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Personnel, salaries are drivers for 2024-25 budget


KENT—The Board of Selectmen reviewed the Public Works Department and the Town Treasurer’s budget proposals during a special meeting Feb. 16. In both cases, staffing was the sleeping giant under the table.

Public Works Foreman Rick Osborne laid out a budget that showed a modest $22,445 increase over this year’s budget for materials, maintenance and equipment, but which does not yet include salary adjustments. 

Selectman Lynn Mellis Worthington noted that the town is preparing to take over maintenance of six town cemeteries and queried Osborne as to whether an additional seasonal worker is needed for mowing. At present, the town Public Works Department has six persons, five of whom have CDL licenses. The sixth person mows town properties during the summer and does maintenance and sidewalks in the winter.

The town crew has “multiple mowers” going during the summer, Osborne said, caring for the school fields, town parks, around town buildings, the transfer station and like.

Worthington noted that the Kent Cemetery Association, which has overseen the cemeteries for the past century, has been experiencing longer mowing seasons as the climate changes. “They are starting earlier and going later—from April to October,” she said. She suggested the addition of another crew member to take over the cemeteries rather than relying on subcontractors.

Osborne said the cemeteries would need to be maintained two or three times a month, with trimming once a month.

He said a part-time person could only be hired for three to six months without having to join the union and that, with benefits and salary, a full-time position could cost the town $112,000 annually.

First Selectman Marty Lindenmayer said that if another crew member were dedicated to the cemeteries additional equipment would be needed, as well as truck to transport it to the distant sites. “The cost would be significant,” he predicted, but added, “We can see how it goes this year.”

It was noted that Phase II of installing sidewalks will increase the amount of work for snow clearance and Worthington argued that a new employee could also be used in winter for building maintenance. When Lindenmayer said it is hard to find an employee with multiple skill sets, she replied, “when we advertise for a new person, we would have a better chance of making that happen.”

Attention turned to operations at the transfer station and the town’s involvement in a Housatonic Resource Recovery Authority pilot program for separating food scraps. The town is eight months into a year-long grant program and the selectmen discussed how the program might be funded after the grant expires. There is some hope that the grant might be extended, but no assurance.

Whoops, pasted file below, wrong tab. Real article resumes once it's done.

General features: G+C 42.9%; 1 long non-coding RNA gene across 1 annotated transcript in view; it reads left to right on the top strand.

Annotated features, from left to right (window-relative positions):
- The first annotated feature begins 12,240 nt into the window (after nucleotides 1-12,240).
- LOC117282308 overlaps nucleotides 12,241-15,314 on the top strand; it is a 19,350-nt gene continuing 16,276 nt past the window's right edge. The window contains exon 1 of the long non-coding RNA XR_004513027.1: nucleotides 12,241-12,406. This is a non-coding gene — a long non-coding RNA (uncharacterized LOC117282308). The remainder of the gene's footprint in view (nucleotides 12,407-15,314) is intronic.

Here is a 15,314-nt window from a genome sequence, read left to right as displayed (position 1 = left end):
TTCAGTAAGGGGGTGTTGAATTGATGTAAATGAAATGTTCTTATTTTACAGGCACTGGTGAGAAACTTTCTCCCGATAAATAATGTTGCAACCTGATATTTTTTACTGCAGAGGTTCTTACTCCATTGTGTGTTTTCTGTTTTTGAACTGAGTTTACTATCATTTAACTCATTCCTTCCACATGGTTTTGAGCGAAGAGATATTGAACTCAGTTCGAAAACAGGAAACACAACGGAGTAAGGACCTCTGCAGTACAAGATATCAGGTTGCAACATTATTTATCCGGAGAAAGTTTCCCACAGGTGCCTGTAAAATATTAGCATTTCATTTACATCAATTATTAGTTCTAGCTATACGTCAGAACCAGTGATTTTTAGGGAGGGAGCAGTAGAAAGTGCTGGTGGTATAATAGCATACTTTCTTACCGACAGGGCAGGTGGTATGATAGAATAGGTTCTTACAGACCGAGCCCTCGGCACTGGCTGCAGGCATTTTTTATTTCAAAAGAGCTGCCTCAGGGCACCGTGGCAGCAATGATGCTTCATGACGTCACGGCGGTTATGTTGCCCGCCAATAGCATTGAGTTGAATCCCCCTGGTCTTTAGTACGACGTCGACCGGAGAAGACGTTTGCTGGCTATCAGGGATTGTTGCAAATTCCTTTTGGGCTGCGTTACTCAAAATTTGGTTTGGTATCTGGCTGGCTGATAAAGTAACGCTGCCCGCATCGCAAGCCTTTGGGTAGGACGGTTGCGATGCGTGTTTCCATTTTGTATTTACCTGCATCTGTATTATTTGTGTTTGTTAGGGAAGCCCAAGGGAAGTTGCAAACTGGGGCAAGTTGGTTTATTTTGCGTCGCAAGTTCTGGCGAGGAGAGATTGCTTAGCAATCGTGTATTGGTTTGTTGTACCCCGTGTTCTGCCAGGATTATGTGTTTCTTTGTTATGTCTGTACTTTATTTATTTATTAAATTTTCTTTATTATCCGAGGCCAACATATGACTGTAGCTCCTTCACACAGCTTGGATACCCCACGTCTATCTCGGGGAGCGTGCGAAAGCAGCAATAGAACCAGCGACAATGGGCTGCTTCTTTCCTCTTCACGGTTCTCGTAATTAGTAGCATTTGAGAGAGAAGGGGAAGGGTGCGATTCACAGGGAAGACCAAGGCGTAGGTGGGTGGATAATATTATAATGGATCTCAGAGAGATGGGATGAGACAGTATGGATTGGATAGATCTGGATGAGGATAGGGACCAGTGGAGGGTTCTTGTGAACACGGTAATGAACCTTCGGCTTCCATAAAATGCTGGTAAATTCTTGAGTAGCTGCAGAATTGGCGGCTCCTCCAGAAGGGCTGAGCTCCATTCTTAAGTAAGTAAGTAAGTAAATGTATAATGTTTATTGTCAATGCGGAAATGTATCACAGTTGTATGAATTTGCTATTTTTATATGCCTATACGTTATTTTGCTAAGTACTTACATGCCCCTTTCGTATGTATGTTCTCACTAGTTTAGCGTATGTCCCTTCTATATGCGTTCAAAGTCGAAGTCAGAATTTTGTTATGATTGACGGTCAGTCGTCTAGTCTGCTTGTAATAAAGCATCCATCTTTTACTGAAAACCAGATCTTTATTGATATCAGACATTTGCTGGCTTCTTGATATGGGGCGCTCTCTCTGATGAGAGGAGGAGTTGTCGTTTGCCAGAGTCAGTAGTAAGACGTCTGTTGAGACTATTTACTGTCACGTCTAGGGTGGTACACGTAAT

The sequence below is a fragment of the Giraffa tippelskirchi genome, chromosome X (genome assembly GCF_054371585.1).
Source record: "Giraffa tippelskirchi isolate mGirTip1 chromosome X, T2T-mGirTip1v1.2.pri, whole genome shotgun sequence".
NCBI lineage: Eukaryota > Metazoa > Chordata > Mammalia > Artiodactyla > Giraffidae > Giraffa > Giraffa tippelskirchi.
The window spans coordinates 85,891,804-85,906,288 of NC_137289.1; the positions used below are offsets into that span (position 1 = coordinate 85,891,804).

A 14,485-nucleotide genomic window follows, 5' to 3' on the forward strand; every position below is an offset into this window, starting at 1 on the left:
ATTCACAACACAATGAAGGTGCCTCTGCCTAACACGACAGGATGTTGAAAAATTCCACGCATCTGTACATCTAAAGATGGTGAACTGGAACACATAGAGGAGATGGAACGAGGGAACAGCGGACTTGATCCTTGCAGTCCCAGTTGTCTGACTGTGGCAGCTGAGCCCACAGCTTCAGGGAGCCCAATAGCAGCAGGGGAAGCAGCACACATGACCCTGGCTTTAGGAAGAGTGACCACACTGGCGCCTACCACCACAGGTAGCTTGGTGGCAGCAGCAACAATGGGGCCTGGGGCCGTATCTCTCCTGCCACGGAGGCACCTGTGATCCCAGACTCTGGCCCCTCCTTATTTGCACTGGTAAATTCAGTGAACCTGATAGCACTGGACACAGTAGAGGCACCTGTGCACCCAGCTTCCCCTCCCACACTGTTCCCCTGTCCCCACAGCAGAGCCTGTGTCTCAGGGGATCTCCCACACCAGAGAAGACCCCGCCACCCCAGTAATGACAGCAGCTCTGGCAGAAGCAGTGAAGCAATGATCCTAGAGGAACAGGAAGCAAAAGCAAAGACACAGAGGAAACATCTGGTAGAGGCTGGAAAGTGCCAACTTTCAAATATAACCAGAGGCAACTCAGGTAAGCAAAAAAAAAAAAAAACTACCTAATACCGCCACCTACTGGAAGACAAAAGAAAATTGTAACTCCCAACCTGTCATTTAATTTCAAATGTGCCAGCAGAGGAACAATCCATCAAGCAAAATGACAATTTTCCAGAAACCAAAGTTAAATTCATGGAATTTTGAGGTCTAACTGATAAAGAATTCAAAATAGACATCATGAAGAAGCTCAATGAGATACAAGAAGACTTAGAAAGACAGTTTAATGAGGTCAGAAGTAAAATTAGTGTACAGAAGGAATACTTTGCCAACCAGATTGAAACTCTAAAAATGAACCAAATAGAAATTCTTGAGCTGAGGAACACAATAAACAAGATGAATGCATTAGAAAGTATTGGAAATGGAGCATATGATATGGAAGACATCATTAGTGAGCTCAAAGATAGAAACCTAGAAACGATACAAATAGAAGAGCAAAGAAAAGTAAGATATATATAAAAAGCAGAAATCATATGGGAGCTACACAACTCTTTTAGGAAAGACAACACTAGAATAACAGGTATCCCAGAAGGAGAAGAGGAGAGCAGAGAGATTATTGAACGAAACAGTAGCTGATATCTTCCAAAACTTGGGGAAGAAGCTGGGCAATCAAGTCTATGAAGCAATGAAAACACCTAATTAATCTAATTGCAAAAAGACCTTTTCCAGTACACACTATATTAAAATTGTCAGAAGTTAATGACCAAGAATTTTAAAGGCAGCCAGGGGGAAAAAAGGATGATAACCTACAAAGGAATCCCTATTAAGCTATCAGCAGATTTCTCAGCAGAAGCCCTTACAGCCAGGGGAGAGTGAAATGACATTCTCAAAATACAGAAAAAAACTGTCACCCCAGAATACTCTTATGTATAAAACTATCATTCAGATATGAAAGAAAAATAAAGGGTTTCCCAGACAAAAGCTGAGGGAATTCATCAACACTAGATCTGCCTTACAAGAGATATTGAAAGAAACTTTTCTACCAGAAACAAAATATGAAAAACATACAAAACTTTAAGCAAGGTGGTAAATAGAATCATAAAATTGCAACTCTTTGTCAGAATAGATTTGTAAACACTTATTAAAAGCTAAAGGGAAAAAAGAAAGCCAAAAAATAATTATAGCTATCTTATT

Participation in the program has not been as strong as hoped for. Osborne said it was projected that removing food products from the trash would create a 30 to 40 percent reduction in tonnage, but in the first six months the volume fell far short of that. Only about 10 people signed up for the composting-only portion of the program. “Others started and then gave up on it,” Osborne said.

Worthington noted that people are not charged for trash bags disposal under the grant and predicted that users would be more careful if they had to pay for them.

Osborne suggested an increase in pay for the transfer station workers, saying that they have more responsibilities than before and that it is hard to find employees willing to work in bad weather and on weekends for less than $20 an hour. Worthington asked him to explore what wages are paid in comparable towns.

Salaries were also on the radar for Town Treasurer Barbara Herbst, who needs a part-time clerk. “I’m trying to pick people I know are qualified,” she said, explaining that in the past she has advertised and gotten a lot of applicants. “I hired a few I thought had the qualifications but then discovered I had to spend a lot of time training them. So now I am using a different approach, calling people who I know are qualified to see if they are interested. But when they hear the rate … .”

She said the average pay for a town treasurer is $77,000 and much more in bigger communities. The hourly rate for the financial clerk must be at least $30 an hour for a position that requires an advance bookkeeper’s skills, she said. “I do think it is important for us to keep up the pace,” she said. 

The Board of Selectmen are considering how to adjust salaries to award performance and longevity, which has caused some consternation among employees. During public comment, Land Use Assistant Donna Hayes questioned the plan to create a $12,500 line item in the 2024-25 budget to be used to adjust salaries in the first quarter based on job reviews. She asked how those adjustments would carry forward into future budget years and who would make the final decisions on salaries.

Lindenmayer said the policy and procedures manual would have to be updated to reflect the new procedure, but that post-budget adjustments would be just for this coming year. 

“We are way behind in how we pay individuals,” he said. “This is just to start. Next year, we will have a policy in place and will have an objective baseline to begin bringing salaries up.”

Kathryn Boughton
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